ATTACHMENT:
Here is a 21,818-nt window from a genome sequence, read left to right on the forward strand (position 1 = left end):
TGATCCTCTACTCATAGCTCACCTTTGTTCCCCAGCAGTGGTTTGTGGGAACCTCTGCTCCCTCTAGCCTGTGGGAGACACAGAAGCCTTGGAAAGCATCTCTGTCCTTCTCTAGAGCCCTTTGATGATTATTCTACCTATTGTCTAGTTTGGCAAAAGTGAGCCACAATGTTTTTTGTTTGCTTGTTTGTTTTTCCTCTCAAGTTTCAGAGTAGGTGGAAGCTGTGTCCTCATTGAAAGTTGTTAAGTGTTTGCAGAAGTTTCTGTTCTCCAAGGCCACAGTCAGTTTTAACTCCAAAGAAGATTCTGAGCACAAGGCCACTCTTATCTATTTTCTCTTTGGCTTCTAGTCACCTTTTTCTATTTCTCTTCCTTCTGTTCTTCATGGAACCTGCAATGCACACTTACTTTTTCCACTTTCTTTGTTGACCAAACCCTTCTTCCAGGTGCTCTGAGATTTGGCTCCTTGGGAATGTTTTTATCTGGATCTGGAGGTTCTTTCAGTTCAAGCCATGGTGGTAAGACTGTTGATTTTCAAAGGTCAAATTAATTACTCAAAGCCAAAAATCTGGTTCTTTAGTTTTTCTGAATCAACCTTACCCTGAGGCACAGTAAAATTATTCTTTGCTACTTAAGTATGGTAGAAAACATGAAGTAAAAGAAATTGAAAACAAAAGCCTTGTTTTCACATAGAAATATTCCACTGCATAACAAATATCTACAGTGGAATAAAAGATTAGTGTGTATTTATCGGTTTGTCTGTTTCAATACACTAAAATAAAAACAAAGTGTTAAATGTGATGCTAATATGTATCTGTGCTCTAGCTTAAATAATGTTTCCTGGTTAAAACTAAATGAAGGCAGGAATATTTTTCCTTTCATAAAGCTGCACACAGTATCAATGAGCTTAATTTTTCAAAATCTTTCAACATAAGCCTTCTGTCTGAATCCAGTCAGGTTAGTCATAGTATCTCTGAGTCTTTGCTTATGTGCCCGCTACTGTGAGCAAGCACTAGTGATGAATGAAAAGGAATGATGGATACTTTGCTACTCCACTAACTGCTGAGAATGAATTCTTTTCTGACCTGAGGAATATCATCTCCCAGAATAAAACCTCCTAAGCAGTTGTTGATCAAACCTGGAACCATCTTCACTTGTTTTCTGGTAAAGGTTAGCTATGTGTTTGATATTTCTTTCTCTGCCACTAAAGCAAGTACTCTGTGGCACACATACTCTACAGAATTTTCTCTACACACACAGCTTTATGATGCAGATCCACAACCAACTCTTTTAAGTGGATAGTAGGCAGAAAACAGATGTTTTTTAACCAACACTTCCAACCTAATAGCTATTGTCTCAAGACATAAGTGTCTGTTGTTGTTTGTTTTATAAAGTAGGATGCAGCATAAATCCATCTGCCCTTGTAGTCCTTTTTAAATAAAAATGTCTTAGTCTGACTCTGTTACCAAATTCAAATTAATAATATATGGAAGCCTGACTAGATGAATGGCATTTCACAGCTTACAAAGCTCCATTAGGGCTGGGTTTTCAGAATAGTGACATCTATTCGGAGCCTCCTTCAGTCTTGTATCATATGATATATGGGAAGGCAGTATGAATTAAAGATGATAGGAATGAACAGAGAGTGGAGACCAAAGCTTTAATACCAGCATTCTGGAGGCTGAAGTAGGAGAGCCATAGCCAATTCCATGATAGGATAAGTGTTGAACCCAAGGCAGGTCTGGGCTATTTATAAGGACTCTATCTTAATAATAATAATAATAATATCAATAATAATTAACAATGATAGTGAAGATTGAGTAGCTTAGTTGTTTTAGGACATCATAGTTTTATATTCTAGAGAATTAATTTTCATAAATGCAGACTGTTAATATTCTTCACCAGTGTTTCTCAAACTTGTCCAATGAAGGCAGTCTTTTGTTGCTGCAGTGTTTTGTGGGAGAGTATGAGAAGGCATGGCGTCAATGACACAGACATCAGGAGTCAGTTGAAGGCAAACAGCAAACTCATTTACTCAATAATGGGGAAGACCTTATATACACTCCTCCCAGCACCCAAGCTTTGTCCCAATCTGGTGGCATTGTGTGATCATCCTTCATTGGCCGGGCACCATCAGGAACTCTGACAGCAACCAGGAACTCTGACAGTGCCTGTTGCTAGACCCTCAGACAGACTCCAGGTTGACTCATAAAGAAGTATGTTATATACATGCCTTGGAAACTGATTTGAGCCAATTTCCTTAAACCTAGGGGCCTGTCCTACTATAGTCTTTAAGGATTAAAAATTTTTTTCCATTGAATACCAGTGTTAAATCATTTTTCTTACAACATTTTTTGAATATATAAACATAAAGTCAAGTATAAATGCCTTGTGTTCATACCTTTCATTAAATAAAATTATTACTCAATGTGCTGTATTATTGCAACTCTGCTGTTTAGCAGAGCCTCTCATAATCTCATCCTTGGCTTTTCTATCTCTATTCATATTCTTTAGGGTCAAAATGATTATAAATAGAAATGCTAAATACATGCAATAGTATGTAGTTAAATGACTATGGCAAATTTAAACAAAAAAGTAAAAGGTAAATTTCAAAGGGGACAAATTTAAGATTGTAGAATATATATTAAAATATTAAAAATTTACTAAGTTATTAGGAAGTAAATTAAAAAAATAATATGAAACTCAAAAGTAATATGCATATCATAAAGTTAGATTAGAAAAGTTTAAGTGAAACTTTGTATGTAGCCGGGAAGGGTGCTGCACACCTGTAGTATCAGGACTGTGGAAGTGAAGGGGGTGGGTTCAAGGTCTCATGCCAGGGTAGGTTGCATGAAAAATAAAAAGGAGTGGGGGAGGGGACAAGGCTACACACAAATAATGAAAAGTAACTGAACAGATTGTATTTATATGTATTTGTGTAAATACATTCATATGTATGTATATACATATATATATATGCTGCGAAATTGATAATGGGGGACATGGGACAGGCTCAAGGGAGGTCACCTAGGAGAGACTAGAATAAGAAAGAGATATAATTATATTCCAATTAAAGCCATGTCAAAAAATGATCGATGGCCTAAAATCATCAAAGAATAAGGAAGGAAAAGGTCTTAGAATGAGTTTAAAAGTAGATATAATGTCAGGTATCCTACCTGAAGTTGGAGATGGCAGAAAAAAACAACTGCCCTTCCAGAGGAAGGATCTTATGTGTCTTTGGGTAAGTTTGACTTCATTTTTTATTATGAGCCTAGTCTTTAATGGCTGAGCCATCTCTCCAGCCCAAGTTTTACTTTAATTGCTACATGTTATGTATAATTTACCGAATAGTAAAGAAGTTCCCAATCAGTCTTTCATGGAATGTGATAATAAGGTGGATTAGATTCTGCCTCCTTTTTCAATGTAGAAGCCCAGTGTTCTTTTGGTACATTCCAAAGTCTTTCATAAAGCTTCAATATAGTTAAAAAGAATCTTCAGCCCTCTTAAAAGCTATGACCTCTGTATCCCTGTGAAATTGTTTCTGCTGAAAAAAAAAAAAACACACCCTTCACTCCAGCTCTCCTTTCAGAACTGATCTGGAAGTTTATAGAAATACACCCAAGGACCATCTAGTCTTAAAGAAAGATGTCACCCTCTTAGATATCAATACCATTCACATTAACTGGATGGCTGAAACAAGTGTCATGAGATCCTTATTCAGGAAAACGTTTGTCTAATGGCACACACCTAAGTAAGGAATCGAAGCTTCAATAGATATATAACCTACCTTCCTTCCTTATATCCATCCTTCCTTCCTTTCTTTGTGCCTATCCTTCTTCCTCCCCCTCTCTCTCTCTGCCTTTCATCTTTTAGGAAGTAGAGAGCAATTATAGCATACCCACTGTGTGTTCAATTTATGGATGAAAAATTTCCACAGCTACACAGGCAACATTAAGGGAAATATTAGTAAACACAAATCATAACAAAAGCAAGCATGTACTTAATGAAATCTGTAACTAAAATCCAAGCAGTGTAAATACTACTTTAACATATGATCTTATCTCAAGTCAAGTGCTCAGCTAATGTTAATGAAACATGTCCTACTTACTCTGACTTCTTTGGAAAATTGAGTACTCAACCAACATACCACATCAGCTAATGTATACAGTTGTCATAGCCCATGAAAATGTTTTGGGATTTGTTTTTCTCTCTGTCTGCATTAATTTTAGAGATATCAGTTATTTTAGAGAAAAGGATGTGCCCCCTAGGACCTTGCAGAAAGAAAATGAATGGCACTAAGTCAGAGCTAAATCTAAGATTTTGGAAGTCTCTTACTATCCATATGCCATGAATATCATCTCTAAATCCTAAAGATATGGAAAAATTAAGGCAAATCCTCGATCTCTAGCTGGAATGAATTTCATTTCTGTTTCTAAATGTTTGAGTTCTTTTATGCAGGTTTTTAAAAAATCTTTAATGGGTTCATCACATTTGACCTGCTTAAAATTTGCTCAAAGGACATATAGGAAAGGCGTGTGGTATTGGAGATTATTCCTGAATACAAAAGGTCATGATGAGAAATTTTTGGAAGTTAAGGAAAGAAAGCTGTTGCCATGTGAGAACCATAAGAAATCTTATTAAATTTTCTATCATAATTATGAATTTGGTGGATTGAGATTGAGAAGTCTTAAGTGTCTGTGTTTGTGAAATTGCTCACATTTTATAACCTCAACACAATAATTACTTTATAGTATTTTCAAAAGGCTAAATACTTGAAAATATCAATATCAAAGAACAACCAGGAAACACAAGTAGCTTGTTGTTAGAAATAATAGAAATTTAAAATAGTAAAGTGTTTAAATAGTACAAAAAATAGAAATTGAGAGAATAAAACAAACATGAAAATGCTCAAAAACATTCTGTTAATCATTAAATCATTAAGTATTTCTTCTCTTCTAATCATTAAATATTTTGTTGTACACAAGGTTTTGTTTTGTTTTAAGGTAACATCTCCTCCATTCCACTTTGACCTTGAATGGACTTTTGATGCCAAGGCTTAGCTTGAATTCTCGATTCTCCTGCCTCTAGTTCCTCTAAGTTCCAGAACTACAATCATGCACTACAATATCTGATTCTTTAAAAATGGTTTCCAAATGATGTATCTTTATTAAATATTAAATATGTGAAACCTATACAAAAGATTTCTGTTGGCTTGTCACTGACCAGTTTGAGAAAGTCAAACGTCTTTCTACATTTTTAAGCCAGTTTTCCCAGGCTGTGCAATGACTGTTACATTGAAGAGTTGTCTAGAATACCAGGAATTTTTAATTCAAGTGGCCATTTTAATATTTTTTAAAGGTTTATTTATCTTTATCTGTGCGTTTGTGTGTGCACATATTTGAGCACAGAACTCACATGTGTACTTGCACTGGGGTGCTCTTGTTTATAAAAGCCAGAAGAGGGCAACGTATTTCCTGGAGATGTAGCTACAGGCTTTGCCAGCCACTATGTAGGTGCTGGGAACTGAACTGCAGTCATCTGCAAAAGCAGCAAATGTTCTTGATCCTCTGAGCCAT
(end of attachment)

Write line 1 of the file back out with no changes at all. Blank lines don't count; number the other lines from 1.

Here is a 21,818-nt window from a genome sequence, read left to right on the forward strand (position 1 = left end):